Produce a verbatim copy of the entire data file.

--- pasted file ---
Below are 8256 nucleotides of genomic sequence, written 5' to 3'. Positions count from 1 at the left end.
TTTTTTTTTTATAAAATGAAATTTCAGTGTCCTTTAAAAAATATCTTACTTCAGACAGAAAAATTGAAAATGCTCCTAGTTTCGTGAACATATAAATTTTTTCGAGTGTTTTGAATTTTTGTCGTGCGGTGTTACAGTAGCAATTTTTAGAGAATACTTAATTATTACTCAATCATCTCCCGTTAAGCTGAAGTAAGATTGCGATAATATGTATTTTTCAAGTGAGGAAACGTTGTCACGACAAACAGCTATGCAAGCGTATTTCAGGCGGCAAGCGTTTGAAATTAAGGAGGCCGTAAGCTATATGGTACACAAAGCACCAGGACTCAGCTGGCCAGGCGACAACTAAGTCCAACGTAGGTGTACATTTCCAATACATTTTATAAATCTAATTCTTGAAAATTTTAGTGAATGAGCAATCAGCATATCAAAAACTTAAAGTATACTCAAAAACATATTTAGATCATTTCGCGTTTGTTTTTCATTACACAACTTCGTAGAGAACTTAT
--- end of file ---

Below are 8256 nucleotides of genomic sequence, written 5' to 3'. Positions count from 1 at the left end.
TTTTTTTTTTATAAAATGAAATTTCAGTGTCCTTTAAAAAATATCTTACTTCAGACAGAAAAATTGAAAATGCTCCTAGTTTCGTGAACATATAAATTTTTTCGAGTGTTTTGAATTTTTGTCGTGCGGTGTTACAGTAGCAATTTTTAGAGAATACTTAATTATTACTCAATCATCTCCCGTTAAGCTGAAGTAAGATTGCGATAATATGTATTTTTCAAGTGAGGAAACGTTGTCACGACAAACAGCTATGCAAGCGTATTTCAGGCGGCAAGCGTTTGAAATTAAGGAGGCCGTAAGCTATATGGTACACAAAGCACCAGGACTCAGCTGGCCAGGCGACAACTAAGTCCAACGTAGGTGTACATTTCCAATACATTTTATAAATCTAATTCTTGAAAATTTTAGTGAATGAGCAATCAGCATATCAAAAACTTAAAGTATACTCAAAAACATATTTAGATCATTTCGCGTTTGTTTTTCATTACACAACTTCGTAGAGAACTTAT